Further, the legislation gives the same arrest powers as SLED to the Capital Police force, gives the new force control over security for the South Carolina Supreme Court, and will be controlled by a committee composed of three appointees from the Speaker of the House, three from the President Pro Tempore of the Senate and three from the Chief Justice of the Supreme Court. In other words, the General Assembly and Supreme Court will have its own police force to enforce the laws. While supporters of the legislation will likely talk about how the new force is to be limited to the State House and Supreme Court, the legislation explicitly gives statewide law enforcement powers to the new force.

Frankly, that sort of defeats the idea of separation of powers. The legislative and judicial departments have no business in directly running a law enforcement operation. That is the executive department’s job. Remember it was one of the things learned in elementary school. The legislative department, as we call it in South Carolina, makes the laws, the judicial department interprets the laws, and the executive department enforces the laws. Such created the classic notion of “checks and balances.”

That notion of checks and balances has worked for a couple of hundred years or so. A urinating contest between a powerful state senator and a maverick/pain in the neck (take your pick) Governor does not warrant throwing that ideal to the side. All those who respect the constitution should oppose the proposed Capitol Police Force.

The extremes of public education discipline


The South Carolina Court of Appeals handed down a ruling this week that a 14 year old girl was wrongly expelled by Richland County School District Two. Apparently, the girl went into the boy’s restroom after a comb a boy had taken from her. The school administrators deemed that a sexual offense and expelled the child. Then, the school district spent thousands of taxpayer dollars defending their decision, only to have both the Circuit Court and Court of Appeals rule against the expulsion.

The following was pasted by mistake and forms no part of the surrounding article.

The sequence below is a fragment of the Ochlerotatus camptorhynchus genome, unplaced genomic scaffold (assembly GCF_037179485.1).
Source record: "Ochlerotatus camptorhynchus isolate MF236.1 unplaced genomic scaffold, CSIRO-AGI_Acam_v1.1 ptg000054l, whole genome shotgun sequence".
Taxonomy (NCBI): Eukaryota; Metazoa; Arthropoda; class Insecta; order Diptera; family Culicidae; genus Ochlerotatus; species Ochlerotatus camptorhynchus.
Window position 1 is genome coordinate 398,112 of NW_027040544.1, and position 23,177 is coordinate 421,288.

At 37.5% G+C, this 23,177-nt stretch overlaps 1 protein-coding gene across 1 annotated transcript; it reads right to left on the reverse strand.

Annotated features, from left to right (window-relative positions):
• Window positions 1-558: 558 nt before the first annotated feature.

While there should have been some sort of punishment for the child’s act, expulsion did seem extreme. But, that is the culture of public education today. Nowhere else in the state will you find bigger egos and more overreaction to events than in public school administration. Not all public school administrators fit that description but a growing number do as “zero tolerance” policies are embraced.

Our schools are a place where far too many administrators treat far too many students like criminals from the first day of class. Law enforcement is criticized for using profiling methods, yet teachers and administrators use it everyday. While there are some teachers and administrators out there who want to reach children, far too many just want to handle the children and get through the day.

Far too many administrators are eager to show their complete control. It has got be an incredible power trip to know that one can ruin a kid’s life with a response to just one mistake. Add to that the ever growing nature of policy and legal concerns, and a surreal atmosphere is created in schools.

Take for example the case of the little girl in West Columbia a few years ago. Her mother packed a butter knife in her lunch box for the girl to cut an apple with. Years ago, some teacher would have taken the butter knife from the student, and called the mother and gave it back to the mother. However, in the modern education world, the little girl was suspended and faced possible criminal charges. That suspension will follow that kid for the rest of her academic career.

Also, years ago, if couple of boys got into a fight, they were separated and sent to the principal’s office. Today, chances are, they will face criminal charges. God help a little girl if she has a crush on a little boy and pecks him on the cheek on the playground.

Indeed, chances are some of the teachers and administrators who work in education today would not have their jobs or their degrees had they been held to the same standard that kids are held to today.

It is a different world that children grow up in today. With gangs on the rise and anything the human mind can think of available online, it is difficult to maintain order and discipline. However, when simple mistakes are made in school and are treated like major incidents, it only reinforces the negative influences.

It is often said that people live up to or down to the expectations of those who influence them. The same is true of children. There should be no surprise if a child who is treated like a criminal over a childish mistake grows up to be a criminal.

Thursday, March 26, 2009

Why Honea Path is always first


I sat in stunned silence and in correct politeness. My father hammered into me in my teen years to always respect another man’s home and never start any trouble in another man’s home. Yet, deep down, I was seething. I was in Columbia, at an otherwise festive occasion, and was enduring ridicule about the town of Honea Path.

Chances are my hosts meant no disrespect, but the words from them and their other guests about the small town I call home again hit me the wrong way. It was summed up when someone asked, “Why in the world would someone like you ever move to place like that?”